Welcome to the first reggae lover podcast episode of Spring 2015, marking the show’s one year anniversary. I have nothing but appreciation for those of you who listen to and support my podcast. I am in the process of moving and setting up a new studio to be able to continue producing this content so there have been some delays, but that will be over soon. Expect more unique mixes and informative updates to come your way on a weekly basis right here.

This mix was recorded live at Studio No. 7 in Atlanta on Friday March 20, 2015 where I represent the theme “Welcome To Jamrock.” This is a refreshing 100% reggae excursion where tunes and good vibes flow all night – a true reggae lover’s event in Atlanta.

This audio portion begins with 3 Protoje collaborations off the new ‘Ancient Future’ album featuring Chronixx, Kabaka Pyramid, Jesse Royal, and Sevana. Also in the mix, hear from Bob Marley and the Wailers, Dennis Brown, Barrington Levy, Sluggy Ranks, Luciano, Sizzla, Inner Circle, Beres Hammond and many more.

Original Dancehall Style: DJs from the days of Studio One

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Reggae Lover Podcast 43 artwork

Reggae Lover Podcast 43 artwork

Hear some essential works from the 60s and 70s by the predecessors of rappers and today’s dancehall artists. Who was the first DJ (dancehall deejay)? This is often debated and I’m not going to get into the argument, but I personally credit U-Roy as the DJ daddy.

If Daddy U-Roy wasn’t the 1st, then he certainly had the earliest and largest impact with toasting (rapping) over previously recorded instrumentals in the live dancehall setting. Coxsone Dodd, among many other innovations to his credit, pioneered the recording and production of DJs at Studio One.

This mix merely touches upon some of this important dancehall history and I intend to thoroughly exhibit more of the talented foundation artists in future episodes of the Reggae Lover Podcast.

There are too many DJs to name who rose to prominence by delivering rhymes over beats on the Jamaican music scene long before The Sugar Hill Gang‘s ‘Rapper’s Delight‘ was released in 1979 as the first ever rap record.

Playlist

1 Junior Byles – Beat Down Babylon
2 Lyricson and Dennis Alcapone – Alpha and Omega
3 Cuture – Zion Gate
4 Prince Mohammed – 40 Leg Dread
5 Johnny Osborne – Murderer
6 Lone Ranger – Keep On Coming A Dance
7 Mighty Diamonds – Pass the Kutchie
8 Charlie Chaplin – Bubbling Telephone
9 Carlton and The Shoes – Love Me Forever
10 Dennis Alcapone – Forever Version
11 Dennis Brown – Money In My Pocket
12 Big Youth – Ah So We Stay
13 Barrington Levy – Mine Your Mouth
14 Louie Lepke – Late Night Movie
15 Alexander Henry – Please Be True
16 Johnny Osborne – Sing Jay Stylee
17 Big Youth – Dread Is Best
18 Delroy Wilson – Never Conqueror (Cousins version)
19 Dennis Alcapone – The Conqueror (Studio One version)
20 Dennis Brown – How Could I Leave
21 Prince Mohammed – Bubbling Love
22 The Heptones – Pretty Looks
23 Michigan and Smiley – Compliment To Studio One
24 Larry Marshall – Throw Me Corn
25 Rude Boyz International – Bring Back The Loving (dub plate)
26 The Techniques – Queen Majesty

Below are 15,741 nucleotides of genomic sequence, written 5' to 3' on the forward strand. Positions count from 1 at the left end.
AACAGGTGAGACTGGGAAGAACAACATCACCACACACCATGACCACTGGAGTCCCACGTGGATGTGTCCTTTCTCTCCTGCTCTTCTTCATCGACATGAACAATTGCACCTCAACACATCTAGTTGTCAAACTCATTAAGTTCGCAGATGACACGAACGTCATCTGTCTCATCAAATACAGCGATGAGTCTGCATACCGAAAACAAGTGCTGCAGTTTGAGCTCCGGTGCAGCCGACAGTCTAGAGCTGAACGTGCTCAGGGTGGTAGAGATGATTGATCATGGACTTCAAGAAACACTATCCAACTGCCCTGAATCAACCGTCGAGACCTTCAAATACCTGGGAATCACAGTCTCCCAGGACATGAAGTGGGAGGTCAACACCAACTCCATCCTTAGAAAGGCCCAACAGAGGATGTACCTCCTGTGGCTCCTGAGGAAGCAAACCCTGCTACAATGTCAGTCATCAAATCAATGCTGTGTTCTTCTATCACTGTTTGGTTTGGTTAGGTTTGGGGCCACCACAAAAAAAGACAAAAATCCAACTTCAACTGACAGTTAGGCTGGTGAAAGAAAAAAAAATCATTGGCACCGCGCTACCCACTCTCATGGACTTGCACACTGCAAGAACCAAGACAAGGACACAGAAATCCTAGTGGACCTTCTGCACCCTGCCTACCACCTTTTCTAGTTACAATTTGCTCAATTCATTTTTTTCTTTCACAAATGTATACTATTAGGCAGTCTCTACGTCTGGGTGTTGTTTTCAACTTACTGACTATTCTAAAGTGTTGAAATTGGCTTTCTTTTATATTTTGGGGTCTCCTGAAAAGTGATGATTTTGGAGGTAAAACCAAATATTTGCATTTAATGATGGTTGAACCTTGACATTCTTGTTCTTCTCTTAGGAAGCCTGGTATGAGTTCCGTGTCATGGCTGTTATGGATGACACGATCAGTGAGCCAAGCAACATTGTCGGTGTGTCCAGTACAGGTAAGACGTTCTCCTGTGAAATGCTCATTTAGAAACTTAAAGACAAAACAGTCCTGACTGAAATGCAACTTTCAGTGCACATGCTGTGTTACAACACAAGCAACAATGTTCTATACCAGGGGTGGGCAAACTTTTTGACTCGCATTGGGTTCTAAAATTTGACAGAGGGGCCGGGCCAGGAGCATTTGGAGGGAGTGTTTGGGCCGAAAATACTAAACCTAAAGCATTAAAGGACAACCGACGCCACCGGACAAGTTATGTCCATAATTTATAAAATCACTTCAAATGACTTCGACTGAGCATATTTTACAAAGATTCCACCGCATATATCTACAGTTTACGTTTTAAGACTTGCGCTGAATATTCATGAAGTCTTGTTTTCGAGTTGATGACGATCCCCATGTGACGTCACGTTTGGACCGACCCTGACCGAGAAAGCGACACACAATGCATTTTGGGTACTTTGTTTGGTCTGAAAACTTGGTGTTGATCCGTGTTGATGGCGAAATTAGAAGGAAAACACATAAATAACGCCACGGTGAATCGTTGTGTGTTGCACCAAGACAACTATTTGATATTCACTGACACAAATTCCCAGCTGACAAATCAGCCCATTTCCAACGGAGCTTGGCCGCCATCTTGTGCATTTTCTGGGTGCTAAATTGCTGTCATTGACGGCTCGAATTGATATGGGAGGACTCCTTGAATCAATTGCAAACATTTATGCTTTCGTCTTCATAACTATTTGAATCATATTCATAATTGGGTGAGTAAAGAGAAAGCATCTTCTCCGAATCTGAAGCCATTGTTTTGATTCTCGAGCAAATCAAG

27 U-Roy – Chalice In the Palace
28 Gregory Isaacs and U-Roy – Love Is Overdue
29 Jacob Miller and U Brown – Keep On Knocking
30 Freddie McGregor – Bobby Babylon
31 Lone Ranger – No Call Me Cracky
32 Dennis Brown – Sitting and Watching
33 Ranking Dread – Lots of Loving
34 Willie Williams – Armageddon Time
35 Michigan and Smiley – Nice Up the Dance
36 Slim Smith – Never Let Go
37 Lone Ranger – The Answer
38 Horace Andy – Fever
39 Jim Brown – Cure Fi the Fever

Rocksteady ATL Dec 7, 2014 – Cartel Sound and DJ Passport Live Audio

#RocksteadyATL Cartel Sound live

ROCKSTEADY - The Only Roots Reggae Monthly in ATL | The Sound Table | Special Event on 1st Sundays

DJ Phillip 5 of Cartel

#RocksteadyATL DJ Passport live

ROCKSTEADY - The Only Roots Reggae Monthly in ATL | The Sound Table | Special Event on 1st Sundays

DJ Passport in the mix

Etana’s 2014 Album “I Rise” is Absolutely Unbelievable!!

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Etana - I Rise - Artwork

Etana – I Rise – Artwork

Congratulations to Etana on the release of her 4th studio album ‘I Rise‘ which is quite simply a masterpiece – the best work thus far from this talented singer.  Etana’s captivating vocals shine as listeners are taken on a journey to musical heaven.

Songs like “Emancipation,” “I Rise,” and “Stepping Out of Babylon” rally the righteous troops.  There is encouragement offered in “On My Way,” while the social commentary laden “How Long” poses serious questions to the powers that be about their disregard for the underprivileged.

The sweet melodies of Etana’s powerful voice mesmerize with sultry delivery on “Love Song,” and reassuring confidence on “By Your Side.”  On the black women’s anthem “Jamaican Woman,” we are reminded that the meaning of Etana’s name itself is the strong one, while “Selassie Is The Chapel.” and “Jah Jah,” are food for the soul.

All 15 tracks were produced to perfection by the living legend Clive Hunt together with internationally acclaimed instrumentalists including the great Sly and Robbie.  I Rise would not disappoint as a gift for this holiday season and is an essential pick for and reggae collection.

Download Album on iTunes: I Rise – Etana.

Purchase Album CD on Amazon: Etana – I Rise.